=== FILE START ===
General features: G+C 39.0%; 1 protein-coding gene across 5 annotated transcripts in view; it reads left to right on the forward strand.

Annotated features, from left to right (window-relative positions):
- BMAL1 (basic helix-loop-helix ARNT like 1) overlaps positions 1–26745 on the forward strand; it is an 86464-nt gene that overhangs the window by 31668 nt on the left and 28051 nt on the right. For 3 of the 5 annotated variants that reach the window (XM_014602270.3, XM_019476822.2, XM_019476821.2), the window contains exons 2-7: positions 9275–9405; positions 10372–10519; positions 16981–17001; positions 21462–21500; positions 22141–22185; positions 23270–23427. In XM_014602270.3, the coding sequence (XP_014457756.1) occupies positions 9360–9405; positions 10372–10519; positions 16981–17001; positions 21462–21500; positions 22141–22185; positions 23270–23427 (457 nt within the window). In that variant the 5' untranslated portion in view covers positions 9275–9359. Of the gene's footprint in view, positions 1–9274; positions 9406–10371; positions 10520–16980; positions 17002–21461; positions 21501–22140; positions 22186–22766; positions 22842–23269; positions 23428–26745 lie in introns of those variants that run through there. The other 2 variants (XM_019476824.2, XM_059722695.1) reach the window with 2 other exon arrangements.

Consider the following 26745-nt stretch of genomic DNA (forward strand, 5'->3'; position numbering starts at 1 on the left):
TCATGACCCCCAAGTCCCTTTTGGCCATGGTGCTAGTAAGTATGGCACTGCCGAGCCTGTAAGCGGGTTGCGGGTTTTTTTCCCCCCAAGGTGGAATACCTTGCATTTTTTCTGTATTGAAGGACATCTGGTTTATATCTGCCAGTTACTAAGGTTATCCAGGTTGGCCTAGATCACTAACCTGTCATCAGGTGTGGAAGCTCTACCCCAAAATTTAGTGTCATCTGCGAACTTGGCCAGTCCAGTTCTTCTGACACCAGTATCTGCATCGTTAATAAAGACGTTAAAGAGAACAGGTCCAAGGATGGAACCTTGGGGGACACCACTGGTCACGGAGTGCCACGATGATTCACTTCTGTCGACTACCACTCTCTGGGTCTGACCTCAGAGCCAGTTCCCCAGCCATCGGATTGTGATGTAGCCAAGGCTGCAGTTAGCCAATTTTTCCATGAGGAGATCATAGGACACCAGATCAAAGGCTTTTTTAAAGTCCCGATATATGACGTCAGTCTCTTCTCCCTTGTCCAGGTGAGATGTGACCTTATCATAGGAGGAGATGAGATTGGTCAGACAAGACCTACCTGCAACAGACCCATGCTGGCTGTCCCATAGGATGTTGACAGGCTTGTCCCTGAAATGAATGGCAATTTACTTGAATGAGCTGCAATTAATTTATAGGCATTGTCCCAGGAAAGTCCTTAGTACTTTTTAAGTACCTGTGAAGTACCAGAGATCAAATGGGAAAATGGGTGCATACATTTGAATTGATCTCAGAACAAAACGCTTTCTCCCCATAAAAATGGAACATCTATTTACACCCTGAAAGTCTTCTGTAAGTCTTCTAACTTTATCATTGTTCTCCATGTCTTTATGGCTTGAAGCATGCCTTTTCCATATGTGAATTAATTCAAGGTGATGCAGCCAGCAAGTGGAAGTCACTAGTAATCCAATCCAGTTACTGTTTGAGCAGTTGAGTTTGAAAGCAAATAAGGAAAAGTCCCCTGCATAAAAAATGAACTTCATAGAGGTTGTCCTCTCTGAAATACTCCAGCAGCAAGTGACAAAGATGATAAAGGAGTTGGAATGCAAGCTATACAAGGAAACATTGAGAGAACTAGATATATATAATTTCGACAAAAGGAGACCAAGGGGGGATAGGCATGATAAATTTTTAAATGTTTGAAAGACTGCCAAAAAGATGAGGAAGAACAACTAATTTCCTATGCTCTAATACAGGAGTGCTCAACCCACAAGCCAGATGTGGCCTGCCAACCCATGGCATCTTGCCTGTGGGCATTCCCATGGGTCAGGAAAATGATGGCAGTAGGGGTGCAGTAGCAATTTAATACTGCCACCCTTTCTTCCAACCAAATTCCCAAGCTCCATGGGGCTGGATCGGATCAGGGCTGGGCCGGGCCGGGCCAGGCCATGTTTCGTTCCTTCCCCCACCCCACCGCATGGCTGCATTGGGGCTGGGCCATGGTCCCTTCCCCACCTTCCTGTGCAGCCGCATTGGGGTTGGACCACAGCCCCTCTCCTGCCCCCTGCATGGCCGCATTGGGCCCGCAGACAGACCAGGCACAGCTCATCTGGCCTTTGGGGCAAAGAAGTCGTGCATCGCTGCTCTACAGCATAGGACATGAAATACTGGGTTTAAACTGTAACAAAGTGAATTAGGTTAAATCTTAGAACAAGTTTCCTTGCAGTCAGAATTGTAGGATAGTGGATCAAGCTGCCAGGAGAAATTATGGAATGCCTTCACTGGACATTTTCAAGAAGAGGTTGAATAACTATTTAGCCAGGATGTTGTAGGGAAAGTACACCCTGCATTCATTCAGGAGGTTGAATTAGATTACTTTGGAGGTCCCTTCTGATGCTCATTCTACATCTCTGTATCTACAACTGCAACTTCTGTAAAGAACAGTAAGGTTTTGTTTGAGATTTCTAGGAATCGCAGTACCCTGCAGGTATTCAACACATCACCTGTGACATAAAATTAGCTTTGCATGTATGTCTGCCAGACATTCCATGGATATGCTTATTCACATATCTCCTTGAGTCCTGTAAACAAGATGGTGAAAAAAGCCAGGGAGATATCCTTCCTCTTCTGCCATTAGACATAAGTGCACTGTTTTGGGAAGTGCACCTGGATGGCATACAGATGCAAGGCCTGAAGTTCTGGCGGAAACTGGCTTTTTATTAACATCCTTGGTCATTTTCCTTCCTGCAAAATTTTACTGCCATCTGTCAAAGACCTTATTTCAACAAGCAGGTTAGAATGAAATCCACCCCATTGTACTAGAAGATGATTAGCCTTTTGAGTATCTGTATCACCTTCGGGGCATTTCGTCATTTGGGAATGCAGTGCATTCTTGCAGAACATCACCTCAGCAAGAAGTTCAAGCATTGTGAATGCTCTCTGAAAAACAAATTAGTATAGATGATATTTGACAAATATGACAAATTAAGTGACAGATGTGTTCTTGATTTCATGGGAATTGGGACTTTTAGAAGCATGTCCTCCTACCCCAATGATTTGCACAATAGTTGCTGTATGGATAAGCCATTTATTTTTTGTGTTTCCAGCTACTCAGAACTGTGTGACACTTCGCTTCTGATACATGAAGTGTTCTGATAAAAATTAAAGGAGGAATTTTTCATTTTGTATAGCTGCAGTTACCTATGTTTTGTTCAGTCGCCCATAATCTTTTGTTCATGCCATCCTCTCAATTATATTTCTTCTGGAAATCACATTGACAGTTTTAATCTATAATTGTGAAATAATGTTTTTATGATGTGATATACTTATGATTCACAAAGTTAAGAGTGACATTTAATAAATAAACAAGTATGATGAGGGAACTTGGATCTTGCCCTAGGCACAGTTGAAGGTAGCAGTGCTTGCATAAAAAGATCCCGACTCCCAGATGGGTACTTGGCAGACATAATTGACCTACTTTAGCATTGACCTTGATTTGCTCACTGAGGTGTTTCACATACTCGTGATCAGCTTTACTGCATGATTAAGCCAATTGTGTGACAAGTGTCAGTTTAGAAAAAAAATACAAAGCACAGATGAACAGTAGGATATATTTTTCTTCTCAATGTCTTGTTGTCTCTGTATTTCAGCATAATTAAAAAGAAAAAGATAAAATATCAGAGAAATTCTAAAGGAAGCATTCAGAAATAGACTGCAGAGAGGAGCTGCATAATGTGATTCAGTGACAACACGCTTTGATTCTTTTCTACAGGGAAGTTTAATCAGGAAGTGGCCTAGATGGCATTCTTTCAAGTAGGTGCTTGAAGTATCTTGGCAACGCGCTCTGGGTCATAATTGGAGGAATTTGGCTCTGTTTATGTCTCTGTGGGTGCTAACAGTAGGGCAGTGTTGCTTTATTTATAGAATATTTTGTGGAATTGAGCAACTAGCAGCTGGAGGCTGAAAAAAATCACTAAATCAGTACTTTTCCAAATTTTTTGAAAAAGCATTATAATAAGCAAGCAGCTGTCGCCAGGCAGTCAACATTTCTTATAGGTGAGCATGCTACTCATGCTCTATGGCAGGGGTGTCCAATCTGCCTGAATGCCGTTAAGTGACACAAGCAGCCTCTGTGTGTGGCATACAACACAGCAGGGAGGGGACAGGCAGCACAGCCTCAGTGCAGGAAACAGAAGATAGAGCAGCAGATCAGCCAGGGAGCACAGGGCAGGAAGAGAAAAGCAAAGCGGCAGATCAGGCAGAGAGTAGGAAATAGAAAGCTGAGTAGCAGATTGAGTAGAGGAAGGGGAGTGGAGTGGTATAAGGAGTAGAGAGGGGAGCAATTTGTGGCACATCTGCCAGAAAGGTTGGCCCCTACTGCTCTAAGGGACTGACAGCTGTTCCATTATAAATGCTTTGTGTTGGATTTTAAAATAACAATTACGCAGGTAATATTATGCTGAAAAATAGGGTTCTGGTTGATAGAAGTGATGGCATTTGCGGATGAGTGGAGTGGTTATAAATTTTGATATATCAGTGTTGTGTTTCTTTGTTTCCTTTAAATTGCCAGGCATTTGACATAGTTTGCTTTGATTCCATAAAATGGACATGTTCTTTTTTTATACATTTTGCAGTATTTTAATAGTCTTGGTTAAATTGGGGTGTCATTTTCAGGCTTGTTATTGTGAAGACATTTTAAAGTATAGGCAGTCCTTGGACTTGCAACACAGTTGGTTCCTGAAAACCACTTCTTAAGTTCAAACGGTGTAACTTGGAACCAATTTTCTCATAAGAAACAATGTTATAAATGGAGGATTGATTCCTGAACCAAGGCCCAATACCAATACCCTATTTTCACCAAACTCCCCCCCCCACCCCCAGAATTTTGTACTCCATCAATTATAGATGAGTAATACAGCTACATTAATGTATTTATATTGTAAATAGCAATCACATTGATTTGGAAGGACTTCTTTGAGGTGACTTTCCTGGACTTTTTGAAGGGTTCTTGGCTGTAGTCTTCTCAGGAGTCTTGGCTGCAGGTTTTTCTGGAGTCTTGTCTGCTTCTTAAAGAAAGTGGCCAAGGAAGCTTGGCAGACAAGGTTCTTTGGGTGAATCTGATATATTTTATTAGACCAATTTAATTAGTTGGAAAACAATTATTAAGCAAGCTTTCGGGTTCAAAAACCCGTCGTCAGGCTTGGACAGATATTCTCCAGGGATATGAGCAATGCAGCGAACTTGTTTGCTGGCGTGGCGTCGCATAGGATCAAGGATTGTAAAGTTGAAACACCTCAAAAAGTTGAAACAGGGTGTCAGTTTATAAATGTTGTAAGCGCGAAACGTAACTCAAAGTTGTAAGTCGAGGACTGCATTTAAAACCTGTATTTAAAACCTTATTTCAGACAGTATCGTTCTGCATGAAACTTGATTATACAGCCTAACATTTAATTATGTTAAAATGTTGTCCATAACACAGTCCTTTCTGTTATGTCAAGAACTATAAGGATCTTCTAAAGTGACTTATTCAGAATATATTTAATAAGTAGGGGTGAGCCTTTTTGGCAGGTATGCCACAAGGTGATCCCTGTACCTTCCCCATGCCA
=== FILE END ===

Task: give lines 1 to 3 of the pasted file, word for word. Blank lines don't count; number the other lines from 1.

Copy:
General features: G+C 39.0%; 1 protein-coding gene across 5 annotated transcripts in view; it reads left to right on the forward strand.

Annotated features, from left to right (window-relative positions):
- BMAL1 (basic helix-loop-helix ARNT like 1) overlaps positions 1–26745 on the forward strand; it is an 86464-nt gene that overhangs the window by 31668 nt on the left and 28051 nt on the right. For 3 of the 5 annotated variants that reach the window (XM_014602270.3, XM_019476822.2, XM_019476821.2), the window contains exons 2-7: positions 9275–9405; positions 10372–10519; positions 16981–17001; positions 21462–21500; positions 22141–22185; positions 23270–23427. In XM_014602270.3, the coding sequence (XP_014457756.1) occupies positions 9360–9405; positions 10372–10519; positions 16981–17001; positions 21462–21500; positions 22141–22185; positions 23270–23427 (457 nt within the window). In that variant the 5' untranslated portion in view covers positions 9275–9359. Of the gene's footprint in view, positions 1–9274; positions 9406–10371; positions 10520–16980; positions 17002–21461; positions 21501–22140; positions 22186–22766; positions 22842–23269; positions 23428–26745 lie in introns of those variants that run through there. The other 2 variants (XM_019476824.2, XM_059722695.1) reach the window with 2 other exon arrangements.